• New JOBS Act Rules Regarding Accredited Investor Determination
  • November 29, 2016 | Authors: Peter E. Reinert; Steven Strickland
  • Law Firm: Lowndes, Drosdick, Doster, Kantor & Reed Professional Association - Orlando Office
  • New SEC rules mandated by the JOBS Act require that an issuer’s determination of an investor’s “accredited investor” status must be made as of the last day of the issuer’s most recent fiscal year rather than at the time of the sale of the securities. According to the new rules, the issuer will need to determine whether prior information provides a basis for a “reasonable belief” for a year-end accredited investor determination based on the “particular facts and circumstances surrounding that determination”.

    RECOMMENDATIONS

    Given that the ability for an issuer to determine accredited investor status on a timely basis is critical for the avoidance of registration requirements, issuers should consider what steps might be appropriate to facilitate the determination of accredited investor status based on the “particular facts and circumstances” involved. Issuers should specifically consider:
    • Updating subscription documents to include a negative consent ensuring that investors have an ongoing obligation of verification and that investors must notify the issuer if any change in their accredited investor status occurs; and/or
    • Requiring investors to complete an annual accredited investor verification form.
    JOBS ACT RULE CHANGE

    On May 3, 2016, the Securities and Exchange Commission (SEC) adopted final rules regarding the thresholds for registration, termination of registration, and suspension of reporting under Section 12(g) of the Securities Exchange Act of 1934 (Exchange Act) mandated by the Jumpstart Our Business Start-ups Act (JOBS Act) and the Fixing America's Surface Transportation Act (FAST Act).

    The JOBS Act increased the Exchange Act thresholds for registration by an issuer other than a bank or a bank holding company to total assets exceeding $10 million and a class of non-exempted equity securities held of record by either 500 persons who are not accredited investors or 2,000 persons. In order to rely on the new, higher threshold, issuers must be able to determine which of their record holders qualify as accredited investors. The amended rules use the definition of “accredited investor” set forth in Rule 501(a) under the Securities Act of 1933 (Securities Act), which is part of the Regulation D limited offering exemption, to determine if investors are accredited investors for purposes of the registration provisions of Exchange Act Section 12(g)(1). Under amended Rule 12g-1, the accredited investor determination would be made as of the last day of the fiscal year (as opposed to at the time of sale of the securities). According to the SEC, a company will need to determine whether prior information provides a basis for a reasonable belief for a year-end accredited investor determination based on the particular facts and circumstances surrounding that determination. In adopting a facts-and-circumstances approach, the SEC decided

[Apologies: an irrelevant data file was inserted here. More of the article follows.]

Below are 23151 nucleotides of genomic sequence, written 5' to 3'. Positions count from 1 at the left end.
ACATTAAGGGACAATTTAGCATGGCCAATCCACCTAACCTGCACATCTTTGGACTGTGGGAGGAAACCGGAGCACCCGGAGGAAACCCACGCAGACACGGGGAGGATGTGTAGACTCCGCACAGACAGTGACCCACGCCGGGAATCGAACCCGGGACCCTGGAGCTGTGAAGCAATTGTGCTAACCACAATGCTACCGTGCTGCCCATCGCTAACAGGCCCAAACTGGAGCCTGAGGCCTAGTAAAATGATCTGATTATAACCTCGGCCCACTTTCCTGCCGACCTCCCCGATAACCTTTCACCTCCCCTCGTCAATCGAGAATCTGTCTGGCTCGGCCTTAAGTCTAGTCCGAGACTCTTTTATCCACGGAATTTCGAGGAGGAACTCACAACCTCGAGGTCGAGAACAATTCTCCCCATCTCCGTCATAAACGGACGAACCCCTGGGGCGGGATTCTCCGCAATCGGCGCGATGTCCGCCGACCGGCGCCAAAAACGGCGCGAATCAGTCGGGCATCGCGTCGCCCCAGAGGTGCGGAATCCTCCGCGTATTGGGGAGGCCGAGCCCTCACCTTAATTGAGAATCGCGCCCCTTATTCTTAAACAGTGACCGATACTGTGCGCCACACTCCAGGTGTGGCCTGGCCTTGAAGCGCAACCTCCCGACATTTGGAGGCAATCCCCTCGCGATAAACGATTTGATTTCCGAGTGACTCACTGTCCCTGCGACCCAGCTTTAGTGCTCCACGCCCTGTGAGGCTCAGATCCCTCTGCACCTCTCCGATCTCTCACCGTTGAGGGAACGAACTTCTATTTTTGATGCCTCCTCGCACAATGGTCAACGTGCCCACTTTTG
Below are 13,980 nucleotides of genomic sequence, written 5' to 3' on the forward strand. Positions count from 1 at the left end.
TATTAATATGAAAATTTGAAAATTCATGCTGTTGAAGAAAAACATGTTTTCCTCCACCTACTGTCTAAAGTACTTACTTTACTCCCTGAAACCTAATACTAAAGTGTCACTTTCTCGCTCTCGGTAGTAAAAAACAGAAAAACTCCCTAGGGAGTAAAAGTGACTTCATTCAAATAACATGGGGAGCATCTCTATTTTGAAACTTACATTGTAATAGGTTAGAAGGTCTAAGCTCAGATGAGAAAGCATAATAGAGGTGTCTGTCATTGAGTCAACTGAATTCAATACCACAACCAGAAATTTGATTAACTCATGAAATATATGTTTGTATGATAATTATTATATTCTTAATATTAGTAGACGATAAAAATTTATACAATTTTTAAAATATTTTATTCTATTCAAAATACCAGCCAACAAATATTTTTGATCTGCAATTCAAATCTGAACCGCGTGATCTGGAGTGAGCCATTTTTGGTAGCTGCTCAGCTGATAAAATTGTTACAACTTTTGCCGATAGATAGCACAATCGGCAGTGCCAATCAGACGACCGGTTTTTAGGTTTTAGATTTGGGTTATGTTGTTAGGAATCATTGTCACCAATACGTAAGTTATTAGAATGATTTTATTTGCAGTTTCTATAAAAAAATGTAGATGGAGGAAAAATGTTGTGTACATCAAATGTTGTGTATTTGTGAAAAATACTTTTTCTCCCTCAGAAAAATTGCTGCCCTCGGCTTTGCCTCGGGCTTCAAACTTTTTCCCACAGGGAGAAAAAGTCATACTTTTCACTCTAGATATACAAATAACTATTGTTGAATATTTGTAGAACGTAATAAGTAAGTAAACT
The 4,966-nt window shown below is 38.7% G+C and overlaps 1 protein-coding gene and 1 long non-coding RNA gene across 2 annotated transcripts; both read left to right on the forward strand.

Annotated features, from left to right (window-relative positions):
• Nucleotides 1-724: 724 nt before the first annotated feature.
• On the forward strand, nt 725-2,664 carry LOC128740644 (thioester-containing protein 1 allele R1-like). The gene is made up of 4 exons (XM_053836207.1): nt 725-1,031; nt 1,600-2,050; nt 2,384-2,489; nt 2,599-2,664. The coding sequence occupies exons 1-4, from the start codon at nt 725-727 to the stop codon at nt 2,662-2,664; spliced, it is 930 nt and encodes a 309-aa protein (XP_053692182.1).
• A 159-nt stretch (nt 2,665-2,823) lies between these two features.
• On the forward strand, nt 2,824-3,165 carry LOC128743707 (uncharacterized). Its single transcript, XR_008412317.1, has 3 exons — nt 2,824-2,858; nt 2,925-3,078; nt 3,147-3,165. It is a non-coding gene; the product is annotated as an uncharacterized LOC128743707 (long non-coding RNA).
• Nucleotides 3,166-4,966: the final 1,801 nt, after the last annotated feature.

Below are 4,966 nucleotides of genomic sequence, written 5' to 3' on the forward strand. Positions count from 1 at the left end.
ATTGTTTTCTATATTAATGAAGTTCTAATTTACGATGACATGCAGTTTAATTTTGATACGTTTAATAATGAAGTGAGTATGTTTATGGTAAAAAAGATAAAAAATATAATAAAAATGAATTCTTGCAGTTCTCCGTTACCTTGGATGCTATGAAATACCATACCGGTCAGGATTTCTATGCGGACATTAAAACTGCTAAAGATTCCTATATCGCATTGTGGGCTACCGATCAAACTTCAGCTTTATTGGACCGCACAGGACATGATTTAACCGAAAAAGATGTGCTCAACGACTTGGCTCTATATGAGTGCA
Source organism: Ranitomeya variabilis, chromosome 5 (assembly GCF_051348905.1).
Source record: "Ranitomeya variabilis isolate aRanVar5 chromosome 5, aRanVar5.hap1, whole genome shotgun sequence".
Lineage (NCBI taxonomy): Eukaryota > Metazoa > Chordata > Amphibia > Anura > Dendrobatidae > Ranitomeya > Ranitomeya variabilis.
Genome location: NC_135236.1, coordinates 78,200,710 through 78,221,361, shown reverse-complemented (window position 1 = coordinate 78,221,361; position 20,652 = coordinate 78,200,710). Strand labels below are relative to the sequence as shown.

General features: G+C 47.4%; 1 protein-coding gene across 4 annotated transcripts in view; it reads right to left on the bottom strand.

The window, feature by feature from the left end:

not to incorporate into the Section 12(g) determination process the more stringent requirement under Securities Act Rule 506(c) that issuers “take reasonable steps to verify” accredited investor status, which applies to issuers using general solicitation to offer securities under that rule.

    Factors that an issuer can take into account include such things as information obtained during a securities issuance, third-party certifications, and annual confirmations from investors, although none of these is considered dispositive. The SEC’s statement suggests that an issuer should consider both the nature of the information on which the issuer previously relied in making an accreditation assessment and the age of that information. The SEC expressed particular concern that sole reliance on previously obtained information “could result in the use of outdated and unreliable information” in the status determination. In response to hypothetical circumstances proposed in one comment, however, the SEC acknowledged that, depending on the particular facts and circumstances, information used for accredited investor determinations made in offerings during the three months before the issuer’s fiscal year-end or self-certifications by investors as to their accredited investor status in an offering more than three months but less than twelve months before fiscal year-end could provide a reasonable basis for making an accredited investor determination as of the end of the fiscal year.

    The SEC declined the invitation of some commenters on the rule proposal to adopt a safe harbor for establishing a reasonable belief that a security holder is an accredited investor for Section 12(g) purposes. The SEC said it rejected this approach in part out of concern that any such safe harbor “would become a de facto minimum standard.” Noting that SEC rules do not provide a safe harbor for reasonable belief determinations to be made under Rule 501(a) for offerings exempt from Securities Act registration, the SEC concluded that the determinations required for Section 12(g) do not present a more compelling case for having a safe harbor. The SEC expressed the view that the reasonable belief standard under Rule 501(a) provides issuers with both a familiar context and “appropriate flexibility” in making the required determination.